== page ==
“Any person in the Philippines who incites or engages in acts of mass violence including by ordering, requesting, encouraging or contributing, in any other manner, to the commission of crimes within the jurisdiction of the ICC is potentially liable to prosecution before the Court.”
In his article, Sta, Maria warned: “If we lose(because of EJKs) the Generalized System of Preference Plus status granted to the Philippines by the European Community, about 6,800 Philippine products will be subjected to tariff entering 20 EU member-countries whereas, under the GSPP, they will not be charged. The Philippines could lose billions of dollars.
“The GSPP is non-reciprocal. The Philippines has no obligation to provide EU members with the same privilege for their products entering the Philippines. The GSPP is an EU system helping underdeveloped countries in global trade. The only conditions are that the grantees have a good governance system, respect for labor rights and core human rights values. The EU does not want to extend privileges to countries notorious for human rights violations.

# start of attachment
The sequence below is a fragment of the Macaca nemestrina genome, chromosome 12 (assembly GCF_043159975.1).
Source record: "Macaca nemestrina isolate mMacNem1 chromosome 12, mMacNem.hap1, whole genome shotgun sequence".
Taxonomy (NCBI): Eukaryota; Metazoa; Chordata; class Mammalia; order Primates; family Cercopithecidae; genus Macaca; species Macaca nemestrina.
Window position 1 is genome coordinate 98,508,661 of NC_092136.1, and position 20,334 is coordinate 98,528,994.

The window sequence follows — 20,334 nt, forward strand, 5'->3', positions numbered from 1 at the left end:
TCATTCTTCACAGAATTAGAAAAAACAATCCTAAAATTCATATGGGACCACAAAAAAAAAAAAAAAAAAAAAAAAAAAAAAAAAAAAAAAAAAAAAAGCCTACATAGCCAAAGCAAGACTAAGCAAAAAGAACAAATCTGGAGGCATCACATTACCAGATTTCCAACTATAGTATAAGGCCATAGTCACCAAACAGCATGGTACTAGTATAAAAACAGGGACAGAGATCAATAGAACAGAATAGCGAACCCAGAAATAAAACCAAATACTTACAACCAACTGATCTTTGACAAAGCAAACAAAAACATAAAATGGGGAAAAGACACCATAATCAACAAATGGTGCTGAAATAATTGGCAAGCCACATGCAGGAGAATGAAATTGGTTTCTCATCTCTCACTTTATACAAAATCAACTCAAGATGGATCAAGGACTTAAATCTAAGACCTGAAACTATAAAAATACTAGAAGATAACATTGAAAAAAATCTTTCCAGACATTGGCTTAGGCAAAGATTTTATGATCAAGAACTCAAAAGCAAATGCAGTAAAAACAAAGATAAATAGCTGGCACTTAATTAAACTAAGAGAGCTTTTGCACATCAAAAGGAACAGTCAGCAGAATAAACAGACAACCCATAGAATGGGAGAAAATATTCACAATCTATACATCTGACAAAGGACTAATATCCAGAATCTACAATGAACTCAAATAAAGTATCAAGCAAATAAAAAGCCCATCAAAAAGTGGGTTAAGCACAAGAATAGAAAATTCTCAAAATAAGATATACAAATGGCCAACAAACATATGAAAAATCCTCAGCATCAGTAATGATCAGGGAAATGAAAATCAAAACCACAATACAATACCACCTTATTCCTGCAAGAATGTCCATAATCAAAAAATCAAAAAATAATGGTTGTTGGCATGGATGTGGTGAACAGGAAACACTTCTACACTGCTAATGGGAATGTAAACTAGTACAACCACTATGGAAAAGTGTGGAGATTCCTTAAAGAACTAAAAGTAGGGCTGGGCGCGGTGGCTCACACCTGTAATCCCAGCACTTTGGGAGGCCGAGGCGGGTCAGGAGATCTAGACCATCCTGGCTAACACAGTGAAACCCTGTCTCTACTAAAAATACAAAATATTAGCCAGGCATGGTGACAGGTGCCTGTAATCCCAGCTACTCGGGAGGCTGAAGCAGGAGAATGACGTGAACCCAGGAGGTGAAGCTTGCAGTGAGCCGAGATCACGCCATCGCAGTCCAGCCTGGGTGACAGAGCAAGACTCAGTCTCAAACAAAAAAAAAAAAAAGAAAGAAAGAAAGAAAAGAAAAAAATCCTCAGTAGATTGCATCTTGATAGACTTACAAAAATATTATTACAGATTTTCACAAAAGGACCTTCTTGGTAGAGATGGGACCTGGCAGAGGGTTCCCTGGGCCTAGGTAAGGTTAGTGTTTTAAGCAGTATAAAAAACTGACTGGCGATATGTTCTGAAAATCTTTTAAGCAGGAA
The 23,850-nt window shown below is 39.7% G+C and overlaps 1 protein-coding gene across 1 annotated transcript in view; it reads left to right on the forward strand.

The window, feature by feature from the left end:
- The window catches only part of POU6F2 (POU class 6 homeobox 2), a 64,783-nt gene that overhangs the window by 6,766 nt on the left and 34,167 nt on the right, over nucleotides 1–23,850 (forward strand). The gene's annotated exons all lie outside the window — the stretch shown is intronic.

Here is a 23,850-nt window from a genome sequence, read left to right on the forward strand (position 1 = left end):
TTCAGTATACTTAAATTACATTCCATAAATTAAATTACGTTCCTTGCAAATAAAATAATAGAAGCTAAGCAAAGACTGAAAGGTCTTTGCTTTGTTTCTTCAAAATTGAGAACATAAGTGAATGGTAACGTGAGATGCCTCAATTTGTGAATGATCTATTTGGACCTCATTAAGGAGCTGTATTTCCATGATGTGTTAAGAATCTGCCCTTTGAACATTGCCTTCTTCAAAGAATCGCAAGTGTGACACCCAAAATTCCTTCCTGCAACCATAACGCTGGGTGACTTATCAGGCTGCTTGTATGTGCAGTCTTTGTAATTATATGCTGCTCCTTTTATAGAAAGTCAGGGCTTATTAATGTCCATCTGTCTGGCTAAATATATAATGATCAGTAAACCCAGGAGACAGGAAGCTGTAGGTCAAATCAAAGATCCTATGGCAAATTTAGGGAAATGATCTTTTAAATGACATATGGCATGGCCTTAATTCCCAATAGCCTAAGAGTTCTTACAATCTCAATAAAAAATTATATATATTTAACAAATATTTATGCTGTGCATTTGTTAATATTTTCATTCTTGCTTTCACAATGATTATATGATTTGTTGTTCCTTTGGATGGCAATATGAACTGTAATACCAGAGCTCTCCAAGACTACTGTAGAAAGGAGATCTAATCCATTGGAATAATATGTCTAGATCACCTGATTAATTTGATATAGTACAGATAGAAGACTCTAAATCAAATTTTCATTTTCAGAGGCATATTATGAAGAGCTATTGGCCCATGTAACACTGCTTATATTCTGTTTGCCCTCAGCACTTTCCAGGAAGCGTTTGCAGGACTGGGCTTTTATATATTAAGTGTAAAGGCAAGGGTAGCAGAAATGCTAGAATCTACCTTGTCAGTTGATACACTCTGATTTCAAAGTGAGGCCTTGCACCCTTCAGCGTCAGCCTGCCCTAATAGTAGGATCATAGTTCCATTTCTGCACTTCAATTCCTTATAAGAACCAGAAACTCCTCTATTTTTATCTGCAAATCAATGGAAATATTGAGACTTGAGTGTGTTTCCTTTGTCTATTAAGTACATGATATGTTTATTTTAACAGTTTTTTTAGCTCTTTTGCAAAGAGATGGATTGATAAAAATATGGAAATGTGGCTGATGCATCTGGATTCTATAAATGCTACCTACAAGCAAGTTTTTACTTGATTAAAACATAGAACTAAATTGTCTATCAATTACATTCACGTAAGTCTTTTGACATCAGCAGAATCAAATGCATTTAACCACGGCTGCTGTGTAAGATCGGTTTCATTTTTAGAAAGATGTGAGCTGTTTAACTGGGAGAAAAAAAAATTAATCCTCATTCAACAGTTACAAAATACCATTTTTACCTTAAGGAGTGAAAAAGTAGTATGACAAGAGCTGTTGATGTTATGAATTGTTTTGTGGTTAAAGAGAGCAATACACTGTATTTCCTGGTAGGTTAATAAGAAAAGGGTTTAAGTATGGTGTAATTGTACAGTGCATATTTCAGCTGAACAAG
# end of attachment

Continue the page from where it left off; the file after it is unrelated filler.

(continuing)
“In the ASEAN, Myanmar and other members followed the lead of the Philippines and were granted GSPP status, but the EU suspended the Myanmar grant because of violation of core human rights and labor conventions by Myanmar dictators. But Myanmar changed its direction and has recently shown some improvement in these areas. It reapplied and EU reinstated its GSPP status.
“The Philippine GSPP status is up for renewal next year. Because of the EJKs, the EU tried to remind the Philippines of its concern on its human rights situation. President Duterte, instead of taking this constructively, cursed EU with a middle finger sign to boot. Until now, the bad-mouthing continues. There is a danger of losing GSPP status if EJKs continue. Undoubtedly, EJKs involve serious violations of human rights and a negative implication on proper governance.”